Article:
There is no shortage of conservatively or libertarian blogs or websites in existence, but there is a shortage of research and well-articulated arguments. The mantra of this site is a quote that is known in all conservative circles, and while talk is cheap, this site seeks to reinforce the idea.
While it didn’t occur overnight, all three branches of government have engaged in overriding the will sought by the Founding Fathers at the time they wrote the Constitution. Ironically, the Constitution is a fairly small document, and while the language is archaic due to the parlance used at the time, the meaning behind the words hasn’t changed. The courts may interpret that language in different ways as situations arise, but in the end, their job is to apply statutes and the language of the Constitution as it was written.
Many argue that if we tried to go back to government the way the Founders envisioned that decades of progress would be undone.
The Founders did not design the Constitution to be a restriction on the people, but rather a restriction of the government. The first eight amendments would tell the government which rights are so sacred to a republic that infringement would require extreme justification. The ninth amendment, while articulating that our rights are not limited by a piece of paper, were not meant to be a catch-all in the conferring of rights. The tenth amendment delegates anything not authorized to Congress, to the states, since the federal government wasn’t designed to address every little thing.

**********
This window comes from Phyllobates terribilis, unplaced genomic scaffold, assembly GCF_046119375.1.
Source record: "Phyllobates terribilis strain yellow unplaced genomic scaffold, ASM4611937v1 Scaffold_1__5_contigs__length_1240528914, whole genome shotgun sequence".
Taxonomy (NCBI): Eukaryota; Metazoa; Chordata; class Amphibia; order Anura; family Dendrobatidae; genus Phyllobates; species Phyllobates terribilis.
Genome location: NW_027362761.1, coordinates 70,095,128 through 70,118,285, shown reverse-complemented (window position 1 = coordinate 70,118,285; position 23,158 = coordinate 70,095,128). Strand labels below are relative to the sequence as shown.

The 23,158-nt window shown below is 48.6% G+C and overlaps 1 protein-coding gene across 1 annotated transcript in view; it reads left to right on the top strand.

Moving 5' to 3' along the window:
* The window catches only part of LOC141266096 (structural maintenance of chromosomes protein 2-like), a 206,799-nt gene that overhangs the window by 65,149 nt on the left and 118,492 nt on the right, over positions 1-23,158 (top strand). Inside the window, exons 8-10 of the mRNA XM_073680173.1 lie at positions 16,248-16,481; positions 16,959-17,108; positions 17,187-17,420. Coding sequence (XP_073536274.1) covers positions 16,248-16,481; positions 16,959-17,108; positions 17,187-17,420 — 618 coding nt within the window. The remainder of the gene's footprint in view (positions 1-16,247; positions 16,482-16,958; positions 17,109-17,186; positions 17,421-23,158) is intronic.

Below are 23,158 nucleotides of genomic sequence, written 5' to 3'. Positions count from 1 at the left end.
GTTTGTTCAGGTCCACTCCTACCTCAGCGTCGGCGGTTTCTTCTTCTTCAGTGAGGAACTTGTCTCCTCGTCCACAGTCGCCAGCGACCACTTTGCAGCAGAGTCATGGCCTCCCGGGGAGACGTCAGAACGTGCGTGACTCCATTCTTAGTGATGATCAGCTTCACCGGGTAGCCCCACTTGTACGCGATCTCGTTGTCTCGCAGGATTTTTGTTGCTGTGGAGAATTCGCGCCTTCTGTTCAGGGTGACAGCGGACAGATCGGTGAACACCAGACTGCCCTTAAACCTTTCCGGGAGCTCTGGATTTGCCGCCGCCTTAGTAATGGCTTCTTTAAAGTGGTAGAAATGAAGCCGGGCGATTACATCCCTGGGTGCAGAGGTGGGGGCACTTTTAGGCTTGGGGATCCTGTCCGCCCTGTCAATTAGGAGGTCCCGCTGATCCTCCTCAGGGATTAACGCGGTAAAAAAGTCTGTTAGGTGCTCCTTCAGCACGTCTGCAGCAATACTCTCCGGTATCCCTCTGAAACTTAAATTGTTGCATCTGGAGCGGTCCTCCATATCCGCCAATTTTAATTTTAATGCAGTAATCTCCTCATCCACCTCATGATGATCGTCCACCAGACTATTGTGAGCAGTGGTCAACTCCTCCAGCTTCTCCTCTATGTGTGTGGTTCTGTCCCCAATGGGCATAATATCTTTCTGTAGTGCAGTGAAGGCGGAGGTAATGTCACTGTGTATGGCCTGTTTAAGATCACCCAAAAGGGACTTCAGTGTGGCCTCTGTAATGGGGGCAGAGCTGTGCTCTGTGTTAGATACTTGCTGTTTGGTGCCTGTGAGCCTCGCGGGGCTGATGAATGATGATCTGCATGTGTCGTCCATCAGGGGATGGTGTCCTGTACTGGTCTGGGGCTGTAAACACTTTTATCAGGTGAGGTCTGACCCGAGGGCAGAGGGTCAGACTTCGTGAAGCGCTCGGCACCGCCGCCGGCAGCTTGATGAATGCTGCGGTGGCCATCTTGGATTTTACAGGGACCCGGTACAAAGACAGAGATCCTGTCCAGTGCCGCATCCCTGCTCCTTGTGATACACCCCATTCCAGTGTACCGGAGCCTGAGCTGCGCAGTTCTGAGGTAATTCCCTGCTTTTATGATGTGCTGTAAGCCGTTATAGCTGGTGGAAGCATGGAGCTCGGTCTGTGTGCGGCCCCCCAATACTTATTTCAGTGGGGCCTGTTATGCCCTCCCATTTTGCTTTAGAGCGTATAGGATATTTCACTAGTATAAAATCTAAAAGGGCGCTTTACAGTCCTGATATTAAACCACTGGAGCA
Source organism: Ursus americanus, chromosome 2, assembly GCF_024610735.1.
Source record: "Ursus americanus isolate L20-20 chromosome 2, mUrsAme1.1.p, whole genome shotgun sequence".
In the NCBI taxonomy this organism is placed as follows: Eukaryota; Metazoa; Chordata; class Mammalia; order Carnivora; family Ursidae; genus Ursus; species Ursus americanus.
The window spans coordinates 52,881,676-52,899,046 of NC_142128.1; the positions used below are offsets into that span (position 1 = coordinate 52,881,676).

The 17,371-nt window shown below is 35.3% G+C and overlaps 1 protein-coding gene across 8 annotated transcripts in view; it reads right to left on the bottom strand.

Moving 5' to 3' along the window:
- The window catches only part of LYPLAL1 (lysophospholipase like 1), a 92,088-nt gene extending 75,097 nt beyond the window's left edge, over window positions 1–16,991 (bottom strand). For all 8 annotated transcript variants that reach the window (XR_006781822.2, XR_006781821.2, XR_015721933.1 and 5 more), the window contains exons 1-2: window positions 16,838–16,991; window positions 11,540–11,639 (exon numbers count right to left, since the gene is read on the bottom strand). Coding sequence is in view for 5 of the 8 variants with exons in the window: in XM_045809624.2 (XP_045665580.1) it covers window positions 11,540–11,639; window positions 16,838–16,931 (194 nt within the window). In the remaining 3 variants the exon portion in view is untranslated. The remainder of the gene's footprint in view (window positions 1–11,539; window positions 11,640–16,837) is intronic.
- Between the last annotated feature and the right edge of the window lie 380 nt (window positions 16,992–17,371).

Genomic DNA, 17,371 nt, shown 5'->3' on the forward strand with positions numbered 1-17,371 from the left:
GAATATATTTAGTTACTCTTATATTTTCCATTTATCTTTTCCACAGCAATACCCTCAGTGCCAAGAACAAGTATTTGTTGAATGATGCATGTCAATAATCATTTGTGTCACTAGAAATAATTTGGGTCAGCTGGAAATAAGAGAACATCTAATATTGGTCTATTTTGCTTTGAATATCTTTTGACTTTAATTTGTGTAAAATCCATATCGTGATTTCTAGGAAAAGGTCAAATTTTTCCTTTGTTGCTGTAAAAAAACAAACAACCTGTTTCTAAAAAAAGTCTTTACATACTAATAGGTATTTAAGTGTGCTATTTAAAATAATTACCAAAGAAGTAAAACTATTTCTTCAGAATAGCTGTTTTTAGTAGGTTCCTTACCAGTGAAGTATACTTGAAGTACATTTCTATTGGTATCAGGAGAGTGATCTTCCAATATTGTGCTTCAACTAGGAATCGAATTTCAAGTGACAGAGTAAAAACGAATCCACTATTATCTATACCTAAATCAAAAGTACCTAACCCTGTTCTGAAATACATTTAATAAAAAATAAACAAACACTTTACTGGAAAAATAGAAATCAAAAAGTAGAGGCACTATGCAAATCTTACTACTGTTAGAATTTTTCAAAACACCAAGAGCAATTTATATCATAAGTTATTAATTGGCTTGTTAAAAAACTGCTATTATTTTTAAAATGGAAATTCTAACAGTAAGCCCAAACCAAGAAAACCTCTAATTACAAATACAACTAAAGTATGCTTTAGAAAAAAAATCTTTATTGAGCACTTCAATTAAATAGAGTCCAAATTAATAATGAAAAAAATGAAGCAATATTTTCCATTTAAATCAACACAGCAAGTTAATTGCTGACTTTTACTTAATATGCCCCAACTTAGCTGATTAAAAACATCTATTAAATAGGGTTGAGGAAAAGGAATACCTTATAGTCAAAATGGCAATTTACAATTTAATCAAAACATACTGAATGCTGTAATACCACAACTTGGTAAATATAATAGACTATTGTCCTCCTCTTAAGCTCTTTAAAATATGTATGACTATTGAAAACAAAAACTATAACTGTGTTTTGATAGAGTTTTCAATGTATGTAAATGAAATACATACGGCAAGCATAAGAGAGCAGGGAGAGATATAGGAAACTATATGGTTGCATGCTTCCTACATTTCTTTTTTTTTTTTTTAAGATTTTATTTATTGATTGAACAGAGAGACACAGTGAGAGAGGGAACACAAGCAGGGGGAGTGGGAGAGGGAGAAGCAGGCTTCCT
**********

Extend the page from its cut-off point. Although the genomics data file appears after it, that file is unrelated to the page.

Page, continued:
This site’s purpose is a combination of constructive conservative commentary, and providing readers some research into bigger issues than what’s on the surface. Readers may be surprised to discover that the legislature had no real authorization to pass that bill, or that the courts were wrong in their ruling. Just because an agency is empowered to provide a service, doesn’t mean it should. The legal system was not meant to be an iron fist, but rather a means to seek relief from a substantial injury.
The Founding Fathers knew what they were doing when they wrote the Constitution, and it was not a document designed to cover all bases. The separation of powers wasn’t an accident, and it has kept our republic alive for over two hundred years. The Founders wrote in a mechanism to amend the Constitution as the people deemed necessary, going as far as to provide two mechanisms in case the primary means failed or proved inadequate. While that process is arduous as evidenced by the existence of only twenty-seven amendments since ratification, it was not a tool that was meant to be used lightly.
On a finale note: Carry a pocket Constitution with you at all times. Engage your fellow citizens in debate and civil discourse. Challenge each other’s ideas, but refrain from personally attacking those with whom you disagree. The free exchange of ideas is how we all learn.